Art on the Underground’s programme for 2019 comprised major new works from internationally renowned artists. As we approached the prospect of the UK leaving the European Union and edged towards an uncertain future, the 2019 programme explored what it means to be ‘on edge’, individually, collectively, politically and socially. The 2019 programme looked at the role artists can play in developing utopian ideas of togetherness and belonging.
Bringing leading international artists to London, Art on the Underground’s programme discussed the emotional weight of longing and belonging to the city as it crossed this edge. Major commissions situated across London included:
- For her first UK public commission, Aliza Nisenbaum was in residence at Brixton station for two months, painting Transport for London staff.
- Laure Prouvost created her first public commission in the UK, an ambitious city-wide series of signs and slogans, infiltrating all 270 London Underground stations and was seen by millions of people each day.
- Denzil Forrester reinterpreted his seminal painting ‘Three Wicked Men’ from 1982 for his first public commission in over three decades.
- Larry Achiampong re-imagined London Underground’s iconic logo, the Roundel, in a configuration of his ongoing series, the ‘PAN AFRICAN FLAG FOR THE RELIC TRAVELLERS’ ALLIANCE’.
- Nina Wakeford presented her two-year research project alongside the new Northern Line Extension programme in South London.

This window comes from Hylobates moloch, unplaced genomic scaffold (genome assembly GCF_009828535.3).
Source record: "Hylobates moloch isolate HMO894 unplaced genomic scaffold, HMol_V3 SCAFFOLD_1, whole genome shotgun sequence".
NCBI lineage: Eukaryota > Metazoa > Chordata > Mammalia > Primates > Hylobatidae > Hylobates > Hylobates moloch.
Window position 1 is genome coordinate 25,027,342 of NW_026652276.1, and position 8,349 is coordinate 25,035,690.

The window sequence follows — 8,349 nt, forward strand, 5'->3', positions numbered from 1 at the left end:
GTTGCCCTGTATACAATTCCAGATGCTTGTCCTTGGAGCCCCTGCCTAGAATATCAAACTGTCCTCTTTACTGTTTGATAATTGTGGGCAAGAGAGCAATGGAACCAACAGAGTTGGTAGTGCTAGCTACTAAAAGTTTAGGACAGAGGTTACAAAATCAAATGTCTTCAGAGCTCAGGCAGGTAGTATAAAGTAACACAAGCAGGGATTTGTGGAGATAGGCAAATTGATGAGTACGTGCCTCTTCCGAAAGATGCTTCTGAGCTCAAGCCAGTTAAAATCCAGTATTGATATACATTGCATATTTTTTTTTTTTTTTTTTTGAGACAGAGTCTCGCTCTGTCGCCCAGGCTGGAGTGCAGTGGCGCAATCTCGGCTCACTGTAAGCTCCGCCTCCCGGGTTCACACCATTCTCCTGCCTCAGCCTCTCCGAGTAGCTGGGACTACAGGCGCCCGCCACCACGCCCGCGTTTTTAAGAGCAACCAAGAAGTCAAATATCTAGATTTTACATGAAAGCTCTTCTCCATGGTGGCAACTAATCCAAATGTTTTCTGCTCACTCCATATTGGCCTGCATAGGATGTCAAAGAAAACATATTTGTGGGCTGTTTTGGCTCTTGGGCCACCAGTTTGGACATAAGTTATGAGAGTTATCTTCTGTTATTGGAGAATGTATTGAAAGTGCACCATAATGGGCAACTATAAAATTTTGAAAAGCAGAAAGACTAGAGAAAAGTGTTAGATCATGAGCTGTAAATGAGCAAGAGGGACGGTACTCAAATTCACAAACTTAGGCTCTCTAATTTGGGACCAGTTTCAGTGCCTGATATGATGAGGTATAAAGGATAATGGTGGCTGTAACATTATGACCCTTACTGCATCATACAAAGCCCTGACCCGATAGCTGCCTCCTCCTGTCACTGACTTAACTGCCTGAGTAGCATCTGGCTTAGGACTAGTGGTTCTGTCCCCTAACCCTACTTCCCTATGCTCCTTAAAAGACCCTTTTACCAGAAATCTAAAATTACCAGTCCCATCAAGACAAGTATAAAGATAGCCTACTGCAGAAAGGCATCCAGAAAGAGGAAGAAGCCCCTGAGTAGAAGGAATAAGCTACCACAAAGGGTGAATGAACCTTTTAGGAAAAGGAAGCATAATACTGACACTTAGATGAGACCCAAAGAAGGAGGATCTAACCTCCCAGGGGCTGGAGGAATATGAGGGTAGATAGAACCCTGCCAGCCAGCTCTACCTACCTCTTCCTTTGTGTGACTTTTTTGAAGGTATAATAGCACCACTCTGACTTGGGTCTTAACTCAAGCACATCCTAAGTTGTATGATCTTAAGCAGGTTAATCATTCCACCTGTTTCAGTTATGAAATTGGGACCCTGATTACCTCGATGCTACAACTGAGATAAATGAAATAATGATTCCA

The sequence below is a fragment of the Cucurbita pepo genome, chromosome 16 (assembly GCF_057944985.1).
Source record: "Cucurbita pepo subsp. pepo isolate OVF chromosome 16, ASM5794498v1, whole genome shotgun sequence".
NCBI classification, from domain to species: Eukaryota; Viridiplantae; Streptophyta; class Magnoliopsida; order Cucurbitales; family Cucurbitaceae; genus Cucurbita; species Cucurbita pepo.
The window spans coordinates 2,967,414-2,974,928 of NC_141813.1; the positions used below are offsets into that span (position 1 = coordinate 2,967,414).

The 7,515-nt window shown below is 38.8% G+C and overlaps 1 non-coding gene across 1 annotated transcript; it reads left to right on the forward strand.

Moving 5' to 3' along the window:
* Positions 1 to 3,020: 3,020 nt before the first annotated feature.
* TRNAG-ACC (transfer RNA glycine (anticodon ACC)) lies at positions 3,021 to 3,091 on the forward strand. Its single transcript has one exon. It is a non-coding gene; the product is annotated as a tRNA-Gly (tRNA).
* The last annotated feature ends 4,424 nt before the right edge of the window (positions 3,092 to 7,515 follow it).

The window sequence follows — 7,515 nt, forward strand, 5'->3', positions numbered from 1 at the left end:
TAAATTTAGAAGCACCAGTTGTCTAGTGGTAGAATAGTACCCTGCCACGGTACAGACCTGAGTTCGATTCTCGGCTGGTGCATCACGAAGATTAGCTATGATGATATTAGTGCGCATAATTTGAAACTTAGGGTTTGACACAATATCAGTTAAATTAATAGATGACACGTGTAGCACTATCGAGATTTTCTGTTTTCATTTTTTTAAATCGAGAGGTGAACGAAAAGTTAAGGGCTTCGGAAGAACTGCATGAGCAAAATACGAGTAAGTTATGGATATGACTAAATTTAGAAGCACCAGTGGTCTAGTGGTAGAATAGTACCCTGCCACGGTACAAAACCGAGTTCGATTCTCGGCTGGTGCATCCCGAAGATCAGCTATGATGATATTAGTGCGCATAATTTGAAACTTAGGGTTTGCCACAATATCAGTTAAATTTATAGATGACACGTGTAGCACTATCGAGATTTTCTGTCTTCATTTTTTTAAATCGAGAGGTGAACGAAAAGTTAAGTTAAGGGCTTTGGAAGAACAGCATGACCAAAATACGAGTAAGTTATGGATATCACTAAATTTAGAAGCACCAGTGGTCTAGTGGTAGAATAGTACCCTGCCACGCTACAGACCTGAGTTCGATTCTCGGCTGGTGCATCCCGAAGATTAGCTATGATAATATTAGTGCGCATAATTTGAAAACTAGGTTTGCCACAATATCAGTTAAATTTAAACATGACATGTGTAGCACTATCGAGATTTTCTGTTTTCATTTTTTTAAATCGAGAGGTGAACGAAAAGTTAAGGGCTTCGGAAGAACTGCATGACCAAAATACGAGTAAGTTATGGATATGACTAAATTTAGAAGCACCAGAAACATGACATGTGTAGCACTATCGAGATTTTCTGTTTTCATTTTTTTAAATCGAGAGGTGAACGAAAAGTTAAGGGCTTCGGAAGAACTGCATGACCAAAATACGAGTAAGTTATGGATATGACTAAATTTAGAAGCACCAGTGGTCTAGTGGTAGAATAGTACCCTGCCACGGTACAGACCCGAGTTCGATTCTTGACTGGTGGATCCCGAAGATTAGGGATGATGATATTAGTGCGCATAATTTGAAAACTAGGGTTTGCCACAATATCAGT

- For the Pocket Tube map, Bedwyr Williams created one of his iconic drawings which merge art and life with a comedic twist.
‘Edges involve extremes. Edges are borders. Edges are very much about identity, about who you are … Who are you?’Ali Smith, ‘On Edge’, Artful, Hamish Hamilton, 2012
“Our 2019 programme reminds us that edges are not neutral, that crossing a threshold can question your very right to belong, to locate yourself, to be seen and to have your voice heard. Contemporary discourse has a tendency to emphasise similarities, a position at odds with the complex make-up of societies and our individual experiences within them; forcing complex experiences into a single definition of culture risks misrepresentation and dislocation. Through our 2019 commissions, the programme interrogates questions applied unequally in society; who is unprotected, overlooked, ignored or mistranslated and what artistic positions might counter this?” commented Eleanor Pinfield, Head of Art on the Underground.